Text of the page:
Brooks on Inequality
FYI, here is the relevant Katz study.
Lawrence Katz, formerly of the Clinton administration, now of Harvard, puts it this way: Across many nations, the market increasingly rewards people with high social and customer-service skills.
A contractor who can work with customers, design kitchens and organize jobs may earn five times as much as one of his workers who has identical cabinetry skills. An office worker who is creative, charismatic and really good in fast-changing interactive settings now gets paid much more than a disciplined middle manager who excels at routine tasks.
Katz describes a polarized economy. Wages are rising in the bottom quartile for workers who provide personal services. The middle is lagging. The real rewards are going to the top 10 percent, especially to those relative few who have the skills to transform organizations from the top.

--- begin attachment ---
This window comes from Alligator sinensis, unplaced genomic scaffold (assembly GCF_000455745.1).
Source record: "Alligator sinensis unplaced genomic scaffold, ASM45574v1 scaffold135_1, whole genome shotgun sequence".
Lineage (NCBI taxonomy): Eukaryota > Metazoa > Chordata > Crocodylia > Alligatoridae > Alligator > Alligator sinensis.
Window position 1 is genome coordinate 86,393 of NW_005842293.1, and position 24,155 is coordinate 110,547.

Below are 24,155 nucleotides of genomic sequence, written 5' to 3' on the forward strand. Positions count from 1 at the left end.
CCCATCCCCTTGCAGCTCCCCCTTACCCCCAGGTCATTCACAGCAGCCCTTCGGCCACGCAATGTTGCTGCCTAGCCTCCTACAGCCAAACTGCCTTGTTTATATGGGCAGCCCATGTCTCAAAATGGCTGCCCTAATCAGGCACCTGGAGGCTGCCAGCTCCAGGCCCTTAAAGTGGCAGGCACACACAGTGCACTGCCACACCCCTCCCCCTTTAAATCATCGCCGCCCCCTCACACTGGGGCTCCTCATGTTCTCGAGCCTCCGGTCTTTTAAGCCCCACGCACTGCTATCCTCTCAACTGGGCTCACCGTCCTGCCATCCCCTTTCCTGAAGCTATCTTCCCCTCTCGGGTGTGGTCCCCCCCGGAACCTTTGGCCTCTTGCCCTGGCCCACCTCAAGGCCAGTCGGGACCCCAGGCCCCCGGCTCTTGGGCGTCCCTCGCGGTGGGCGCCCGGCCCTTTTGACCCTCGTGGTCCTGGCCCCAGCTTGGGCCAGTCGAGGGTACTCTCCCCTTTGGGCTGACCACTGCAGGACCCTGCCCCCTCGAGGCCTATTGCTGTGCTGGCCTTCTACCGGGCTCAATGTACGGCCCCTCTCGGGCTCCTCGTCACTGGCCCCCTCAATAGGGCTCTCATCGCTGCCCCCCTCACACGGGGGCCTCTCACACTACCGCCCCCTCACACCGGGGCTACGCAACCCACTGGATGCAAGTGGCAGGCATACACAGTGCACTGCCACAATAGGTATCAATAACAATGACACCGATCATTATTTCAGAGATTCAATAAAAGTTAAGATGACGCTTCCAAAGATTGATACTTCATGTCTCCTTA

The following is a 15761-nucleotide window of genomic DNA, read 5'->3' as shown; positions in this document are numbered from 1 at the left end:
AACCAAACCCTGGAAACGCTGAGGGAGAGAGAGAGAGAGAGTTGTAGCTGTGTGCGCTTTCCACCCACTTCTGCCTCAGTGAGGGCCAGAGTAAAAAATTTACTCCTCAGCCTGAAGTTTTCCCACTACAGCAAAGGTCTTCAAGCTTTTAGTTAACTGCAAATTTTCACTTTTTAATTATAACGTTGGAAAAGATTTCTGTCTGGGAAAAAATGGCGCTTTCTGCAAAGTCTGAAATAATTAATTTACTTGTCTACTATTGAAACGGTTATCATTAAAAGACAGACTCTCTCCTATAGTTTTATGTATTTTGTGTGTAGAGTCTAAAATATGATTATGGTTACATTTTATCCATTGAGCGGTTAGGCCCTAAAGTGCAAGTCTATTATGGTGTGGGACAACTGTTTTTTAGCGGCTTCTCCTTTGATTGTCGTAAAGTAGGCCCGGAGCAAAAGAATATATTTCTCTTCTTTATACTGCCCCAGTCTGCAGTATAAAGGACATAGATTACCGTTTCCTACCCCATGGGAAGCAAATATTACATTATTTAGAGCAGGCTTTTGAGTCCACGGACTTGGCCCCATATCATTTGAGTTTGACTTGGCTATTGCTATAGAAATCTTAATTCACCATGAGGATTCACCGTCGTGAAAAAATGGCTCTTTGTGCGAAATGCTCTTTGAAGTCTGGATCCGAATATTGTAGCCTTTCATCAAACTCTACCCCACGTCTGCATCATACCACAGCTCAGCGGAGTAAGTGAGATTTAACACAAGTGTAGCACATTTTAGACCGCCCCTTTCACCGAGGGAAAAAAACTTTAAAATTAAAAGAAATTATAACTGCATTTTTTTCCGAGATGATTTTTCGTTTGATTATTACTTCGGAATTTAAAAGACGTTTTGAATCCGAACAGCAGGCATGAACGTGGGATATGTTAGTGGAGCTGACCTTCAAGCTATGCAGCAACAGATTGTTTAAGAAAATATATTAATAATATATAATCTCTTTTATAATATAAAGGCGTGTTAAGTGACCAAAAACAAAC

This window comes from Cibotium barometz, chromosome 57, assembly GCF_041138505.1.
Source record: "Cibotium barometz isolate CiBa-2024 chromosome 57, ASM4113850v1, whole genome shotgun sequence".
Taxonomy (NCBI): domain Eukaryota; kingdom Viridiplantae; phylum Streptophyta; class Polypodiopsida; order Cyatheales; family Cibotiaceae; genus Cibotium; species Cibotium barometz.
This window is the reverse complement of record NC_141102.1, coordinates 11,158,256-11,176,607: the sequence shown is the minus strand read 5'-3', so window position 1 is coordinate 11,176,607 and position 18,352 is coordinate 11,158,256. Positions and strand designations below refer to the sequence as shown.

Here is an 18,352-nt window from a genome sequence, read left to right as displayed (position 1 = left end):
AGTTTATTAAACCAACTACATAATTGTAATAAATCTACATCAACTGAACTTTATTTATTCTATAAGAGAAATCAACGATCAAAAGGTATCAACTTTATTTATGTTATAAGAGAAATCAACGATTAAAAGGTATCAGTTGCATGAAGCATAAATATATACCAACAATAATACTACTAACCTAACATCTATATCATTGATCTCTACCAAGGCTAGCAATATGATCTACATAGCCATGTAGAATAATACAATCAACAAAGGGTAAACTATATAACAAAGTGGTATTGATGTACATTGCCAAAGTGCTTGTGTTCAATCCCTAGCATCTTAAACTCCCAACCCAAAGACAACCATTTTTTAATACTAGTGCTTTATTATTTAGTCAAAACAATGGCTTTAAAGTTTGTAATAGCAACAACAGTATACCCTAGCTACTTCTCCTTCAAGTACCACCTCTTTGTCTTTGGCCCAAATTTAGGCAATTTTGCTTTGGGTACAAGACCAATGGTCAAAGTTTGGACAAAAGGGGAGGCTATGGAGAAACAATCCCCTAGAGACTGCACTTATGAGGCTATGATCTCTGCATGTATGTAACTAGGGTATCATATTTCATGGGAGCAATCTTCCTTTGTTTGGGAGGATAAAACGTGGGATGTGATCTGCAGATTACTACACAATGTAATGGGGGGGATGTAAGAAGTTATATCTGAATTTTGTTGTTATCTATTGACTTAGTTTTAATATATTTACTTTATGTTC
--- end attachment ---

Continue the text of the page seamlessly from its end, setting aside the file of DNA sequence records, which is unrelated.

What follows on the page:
In other words, the market isn't broken; the meritocracy is working almost too well. It's rewarding people based on individual talents. Higher education pays off because it provides technical knowledge and because it screens out people who are not organized, self-motivated and socially adept. But even among people with identical education levels, inequality is widening as the economy favors certain abilities.